Duckworth is "open to any legislative vehicles that can help address this critical issue because no one willing to serve this nation in uniform should struggle to feed their families," her spokeswoman Rachel Huxley-Cohen said when asked whether the congresswoman would also seek to attach the food insecurity measure to the annual defense bill.
Few, if any, National Defense Authorization Act, or NDAA, amendments ever get a vote on the Senate floor because of bickering among senators over which of the hundreds of proposals to grant a vote.
In a March statement when the bill was first introduced, Duckworth, a retired Army National Guard lieutenant colonel, said that "far too many of our military families are going hungry because of unintended barriers that make them unable to access essential nutrition assistance programs that they should be eligible for."
Duckworth herself used food stamps growing up after her father lost his job.
Campbell and advocate groups like the Military Family Advisory Network all say that the issue of hunger in the military has been around for decades. However, efforts by advocate groups to raise awareness and collect data on the issue have pushed the topic into the public space and allowed for greater discussions in recent years.
"In the last couple of years, legislators and top brass in D.C. have started taking notice of this topic ... so now we're sort of able to openly discuss if this really is a thing, why is it a thing, what's causing it?" Campbell explained.
"What we're finding is it's a lot more complex than just having a discussion about military paychecks," she said, adding that "there's so many other factors that go into it."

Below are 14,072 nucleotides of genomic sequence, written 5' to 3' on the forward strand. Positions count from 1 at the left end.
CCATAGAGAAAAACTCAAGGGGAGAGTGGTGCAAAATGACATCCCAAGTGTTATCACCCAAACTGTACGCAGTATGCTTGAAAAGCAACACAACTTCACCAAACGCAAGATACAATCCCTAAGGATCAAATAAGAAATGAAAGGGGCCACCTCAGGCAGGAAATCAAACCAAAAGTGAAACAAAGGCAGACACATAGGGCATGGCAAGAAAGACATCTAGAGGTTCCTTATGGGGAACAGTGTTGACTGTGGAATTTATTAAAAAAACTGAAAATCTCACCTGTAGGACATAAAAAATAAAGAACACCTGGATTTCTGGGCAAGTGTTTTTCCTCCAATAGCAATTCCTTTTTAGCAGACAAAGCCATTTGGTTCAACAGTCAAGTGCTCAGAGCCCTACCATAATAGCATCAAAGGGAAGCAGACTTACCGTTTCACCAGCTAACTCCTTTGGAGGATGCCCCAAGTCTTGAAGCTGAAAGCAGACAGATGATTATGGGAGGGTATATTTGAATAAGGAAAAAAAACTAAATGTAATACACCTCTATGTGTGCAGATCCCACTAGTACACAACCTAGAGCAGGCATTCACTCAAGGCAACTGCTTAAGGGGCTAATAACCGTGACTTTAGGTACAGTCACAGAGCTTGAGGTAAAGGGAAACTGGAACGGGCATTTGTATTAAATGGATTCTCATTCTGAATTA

Last year's NDAA sought to alleviate food insecurity among military families by creating a new "Basic Needs Allowance" to ensure no service member's income falls below 130% of the federal poverty line. But advocates said it fell short because it too did not exclude BAH from income calculations. Instead, it leaves doing so up to the discretion of each service secretary.
Furthermore, the Basic Needs Allowance sunsets after five years and requires service members to apply for it, something advocates say could be a deterrent when there's a stigma to asking for help.
"It's not enough," Murkowski said of the Basic Needs Allowance.
The NDAA pending before the Senate this year already has a Duckworth-sponsored provision to beef up the Basic Needs Allowance. Specifically, it seeks to expand the pool of eligibility by increasing the maximum income from 130% to 150% of the federal poverty level.
Murkowski has seen food insecurity issues among military families in her state exacerbated by the COVID-19 pandemic and this year's record inflation. She recalled visiting a food bank in Fairbanks before the pandemic and meeting military families volunteering there. Visiting again a few years later, military families were instead in line to use the food bank, she said.